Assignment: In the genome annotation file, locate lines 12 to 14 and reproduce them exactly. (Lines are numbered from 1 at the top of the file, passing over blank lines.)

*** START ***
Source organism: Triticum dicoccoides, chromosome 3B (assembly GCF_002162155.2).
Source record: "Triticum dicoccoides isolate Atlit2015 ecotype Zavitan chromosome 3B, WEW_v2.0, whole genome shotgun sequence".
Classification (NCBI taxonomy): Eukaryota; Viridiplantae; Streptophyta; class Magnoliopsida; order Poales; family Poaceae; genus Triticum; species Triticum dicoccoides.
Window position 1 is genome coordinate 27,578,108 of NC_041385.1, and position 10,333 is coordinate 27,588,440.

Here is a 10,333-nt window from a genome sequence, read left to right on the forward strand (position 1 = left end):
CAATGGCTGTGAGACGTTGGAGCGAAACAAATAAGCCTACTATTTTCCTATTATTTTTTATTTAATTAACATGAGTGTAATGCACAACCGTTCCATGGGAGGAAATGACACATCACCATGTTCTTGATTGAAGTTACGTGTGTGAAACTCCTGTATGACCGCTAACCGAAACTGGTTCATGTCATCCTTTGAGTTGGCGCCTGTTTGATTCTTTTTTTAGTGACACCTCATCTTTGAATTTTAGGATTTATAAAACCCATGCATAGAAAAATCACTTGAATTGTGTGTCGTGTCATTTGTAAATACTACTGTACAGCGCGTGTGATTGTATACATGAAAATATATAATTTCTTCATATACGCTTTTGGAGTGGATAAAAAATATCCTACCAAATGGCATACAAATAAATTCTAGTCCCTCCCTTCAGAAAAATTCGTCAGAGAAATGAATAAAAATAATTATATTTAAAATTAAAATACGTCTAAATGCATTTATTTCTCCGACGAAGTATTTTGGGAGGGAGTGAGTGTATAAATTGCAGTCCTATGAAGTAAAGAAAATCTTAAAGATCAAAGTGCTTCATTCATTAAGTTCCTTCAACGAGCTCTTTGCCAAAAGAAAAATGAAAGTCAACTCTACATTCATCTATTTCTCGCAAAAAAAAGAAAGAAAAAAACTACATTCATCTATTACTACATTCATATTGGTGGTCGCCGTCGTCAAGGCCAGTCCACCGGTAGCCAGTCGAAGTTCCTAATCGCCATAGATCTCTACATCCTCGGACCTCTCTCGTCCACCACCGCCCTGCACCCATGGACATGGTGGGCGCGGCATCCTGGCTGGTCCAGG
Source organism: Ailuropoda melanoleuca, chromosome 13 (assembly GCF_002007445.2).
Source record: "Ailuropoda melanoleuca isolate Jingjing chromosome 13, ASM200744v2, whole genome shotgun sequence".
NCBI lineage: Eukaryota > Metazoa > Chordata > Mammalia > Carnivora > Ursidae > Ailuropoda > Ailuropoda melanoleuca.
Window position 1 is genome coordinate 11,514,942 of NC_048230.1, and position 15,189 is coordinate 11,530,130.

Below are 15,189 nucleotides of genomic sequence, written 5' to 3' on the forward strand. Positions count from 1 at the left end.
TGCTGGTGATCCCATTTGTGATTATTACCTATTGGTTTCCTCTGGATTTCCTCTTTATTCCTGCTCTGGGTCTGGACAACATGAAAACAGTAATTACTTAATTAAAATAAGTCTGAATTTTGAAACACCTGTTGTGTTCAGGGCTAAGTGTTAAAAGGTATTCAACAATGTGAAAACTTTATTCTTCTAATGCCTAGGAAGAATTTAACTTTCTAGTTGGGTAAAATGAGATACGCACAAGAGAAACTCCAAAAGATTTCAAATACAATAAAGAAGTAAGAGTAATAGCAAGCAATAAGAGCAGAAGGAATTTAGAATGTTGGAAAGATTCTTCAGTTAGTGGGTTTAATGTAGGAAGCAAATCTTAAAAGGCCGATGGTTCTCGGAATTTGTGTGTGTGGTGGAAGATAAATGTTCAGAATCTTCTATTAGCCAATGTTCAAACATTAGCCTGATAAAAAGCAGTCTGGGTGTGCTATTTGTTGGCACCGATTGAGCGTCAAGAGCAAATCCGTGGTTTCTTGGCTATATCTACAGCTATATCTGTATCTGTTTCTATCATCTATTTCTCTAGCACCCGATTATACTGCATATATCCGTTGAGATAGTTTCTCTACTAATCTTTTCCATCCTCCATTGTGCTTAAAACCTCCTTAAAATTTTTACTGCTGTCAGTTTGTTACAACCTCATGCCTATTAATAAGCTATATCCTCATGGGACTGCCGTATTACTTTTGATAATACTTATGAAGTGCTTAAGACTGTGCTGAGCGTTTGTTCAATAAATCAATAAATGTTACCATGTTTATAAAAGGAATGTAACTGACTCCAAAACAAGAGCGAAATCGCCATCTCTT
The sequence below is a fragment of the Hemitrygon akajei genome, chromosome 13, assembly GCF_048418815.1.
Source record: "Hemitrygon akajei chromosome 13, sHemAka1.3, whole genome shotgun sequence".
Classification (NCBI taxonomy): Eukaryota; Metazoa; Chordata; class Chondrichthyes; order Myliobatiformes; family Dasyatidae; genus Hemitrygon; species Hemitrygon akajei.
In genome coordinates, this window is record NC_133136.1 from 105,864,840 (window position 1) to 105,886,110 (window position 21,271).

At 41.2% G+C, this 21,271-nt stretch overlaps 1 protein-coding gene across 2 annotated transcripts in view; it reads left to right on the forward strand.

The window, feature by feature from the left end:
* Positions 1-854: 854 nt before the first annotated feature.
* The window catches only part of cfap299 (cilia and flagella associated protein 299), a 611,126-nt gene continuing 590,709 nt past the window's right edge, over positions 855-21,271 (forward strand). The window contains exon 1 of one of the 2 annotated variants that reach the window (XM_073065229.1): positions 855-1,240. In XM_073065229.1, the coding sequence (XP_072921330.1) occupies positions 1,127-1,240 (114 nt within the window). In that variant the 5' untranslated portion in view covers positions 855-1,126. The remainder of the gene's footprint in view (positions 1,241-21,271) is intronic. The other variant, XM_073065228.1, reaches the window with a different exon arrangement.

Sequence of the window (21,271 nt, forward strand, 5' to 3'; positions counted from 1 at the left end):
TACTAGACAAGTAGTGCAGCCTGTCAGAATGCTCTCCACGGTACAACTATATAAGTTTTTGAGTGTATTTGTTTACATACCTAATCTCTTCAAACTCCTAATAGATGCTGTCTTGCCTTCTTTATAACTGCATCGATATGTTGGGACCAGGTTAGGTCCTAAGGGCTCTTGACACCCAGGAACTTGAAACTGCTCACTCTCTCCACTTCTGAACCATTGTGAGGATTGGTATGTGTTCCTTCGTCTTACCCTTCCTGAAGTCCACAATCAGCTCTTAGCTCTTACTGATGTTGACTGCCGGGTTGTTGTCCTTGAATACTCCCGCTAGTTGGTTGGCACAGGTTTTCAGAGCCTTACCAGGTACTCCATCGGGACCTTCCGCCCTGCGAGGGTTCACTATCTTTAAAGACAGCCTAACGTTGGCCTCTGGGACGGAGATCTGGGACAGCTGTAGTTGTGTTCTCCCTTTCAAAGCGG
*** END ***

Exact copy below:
TGCTGGTGATCCCATTTGTGATTATTACCTATTGGTTTCCTCTGGATTTCCTCTTTATTCCTGCTCTGGGTCTGGACAACATGAAAACAGTAATTACTTAATTAAAATAAGTCTGAATTTTGAAACACCTGTTGTGTTCAGGGCTAAGTGTTAAAAGGTATTCAACAATGTGAAAACTTTATTCTTCTAATGCCTAGGAAGAATTTAACTTTCTAGTTGGGTAAAATGAGATACGCACAAGAGAAACTCCAAAAGATTTCAAATACAATAAAGAAGTAAGAGTAATAGCAAGCAATAAGAGCAGAAGGAATTTAGAATGTTGGAAAGATTCTTCAGTTAGTGGGTTTAATGTAGGAAGCAAATCTTAAAAGGCCGATGGTTCTCGGAATTTGTGTGTGTGGTGGAAGATAAATGTTCAGAATCTTCTATTAGCCAATGTTCAAACATTAGCCTGATAAAAAGCAGTCTGGGTGTGCTATTTGTTGGCACCGATTGAGCGTCAAGAGCAAATCCGTGGTTTCTTGGCTATATCTACAGCTATATCTGTATCTGTTTCTATCATCTATTTCTCTAGCACCCGATTATACTGCATATATCCGTTGAGATAGTTTCTCTACTAATCTTTTCCATCCTCCATTGTGCTTAAAACCTCCTTAAAATTTTTACTGCTGTCAGTTTGTTACAACCTCATGCCTATTAATAAGCTATATCCTCATGGGACTGCCGTATTACTTTTGATAATACTTATGAAGTGCTTAAGACTGTGCTGAGCGTTTGTTCAATAAATCAATAAATGTTACCATGTTTATAAAAGGAATGTAACTGACTCCAAAACAAGAGCGAAATCGCCATCTCTT
The sequence below is a fragment of the Hemitrygon akajei genome, chromosome 13, assembly GCF_048418815.1.
Source record: "Hemitrygon akajei chromosome 13, sHemAka1.3, whole genome shotgun sequence".